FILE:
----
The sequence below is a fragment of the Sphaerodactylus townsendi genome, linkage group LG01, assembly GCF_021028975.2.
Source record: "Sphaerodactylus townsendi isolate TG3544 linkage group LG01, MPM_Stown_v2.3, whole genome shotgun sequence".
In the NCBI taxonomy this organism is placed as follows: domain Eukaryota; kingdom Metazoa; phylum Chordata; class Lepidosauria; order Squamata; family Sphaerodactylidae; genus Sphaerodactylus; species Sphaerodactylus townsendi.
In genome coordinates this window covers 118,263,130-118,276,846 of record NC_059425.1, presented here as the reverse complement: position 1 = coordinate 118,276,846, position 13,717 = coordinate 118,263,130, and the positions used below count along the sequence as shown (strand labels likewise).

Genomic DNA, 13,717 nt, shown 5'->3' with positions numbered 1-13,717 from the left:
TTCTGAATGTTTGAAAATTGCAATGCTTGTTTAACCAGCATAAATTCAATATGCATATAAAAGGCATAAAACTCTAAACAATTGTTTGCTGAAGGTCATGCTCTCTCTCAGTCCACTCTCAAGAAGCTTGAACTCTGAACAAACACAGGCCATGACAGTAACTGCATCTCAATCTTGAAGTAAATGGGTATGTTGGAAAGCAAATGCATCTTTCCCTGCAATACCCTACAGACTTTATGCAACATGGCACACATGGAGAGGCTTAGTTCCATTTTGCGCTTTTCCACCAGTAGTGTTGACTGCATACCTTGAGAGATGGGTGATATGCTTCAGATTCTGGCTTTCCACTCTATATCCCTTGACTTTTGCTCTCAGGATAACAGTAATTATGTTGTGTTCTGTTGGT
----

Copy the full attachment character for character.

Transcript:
The sequence below is a fragment of the Sphaerodactylus townsendi genome, linkage group LG01, assembly GCF_021028975.2.
Source record: "Sphaerodactylus townsendi isolate TG3544 linkage group LG01, MPM_Stown_v2.3, whole genome shotgun sequence".
In the NCBI taxonomy this organism is placed as follows: domain Eukaryota; kingdom Metazoa; phylum Chordata; class Lepidosauria; order Squamata; family Sphaerodactylidae; genus Sphaerodactylus; species Sphaerodactylus townsendi.
In genome coordinates this window covers 118,263,130-118,276,846 of record NC_059425.1, presented here as the reverse complement: position 1 = coordinate 118,276,846, position 13,717 = coordinate 118,263,130, and the positions used below count along the sequence as shown (strand labels likewise).

Genomic DNA, 13,717 nt, shown 5'->3' with positions numbered 1-13,717 from the left:
TTCTGAATGTTTGAAAATTGCAATGCTTGTTTAACCAGCATAAATTCAATATGCATATAAAAGGCATAAAACTCTAAACAATTGTTTGCTGAAGGTCATGCTCTCTCTCAGTCCACTCTCAAGAAGCTTGAACTCTGAACAAACACAGGCCATGACAGTAACTGCATCTCAATCTTGAAGTAAATGGGTATGTTGGAAAGCAAATGCATCTTTCCCTGCAATACCCTACAGACTTTATGCAACATGGCACACATGGAGAGGCTTAGTTCCATTTTGCGCTTTTCCACCAGTAGTGTTGACTGCATACCTTGAGAGATGGGTGATATGCTTCAGATTCTGGCTTTCCACTCTATATCCCTTGACTTTTGCTCTCAGGATAACAGTAATTATGTTGTGTTCTGTTGGT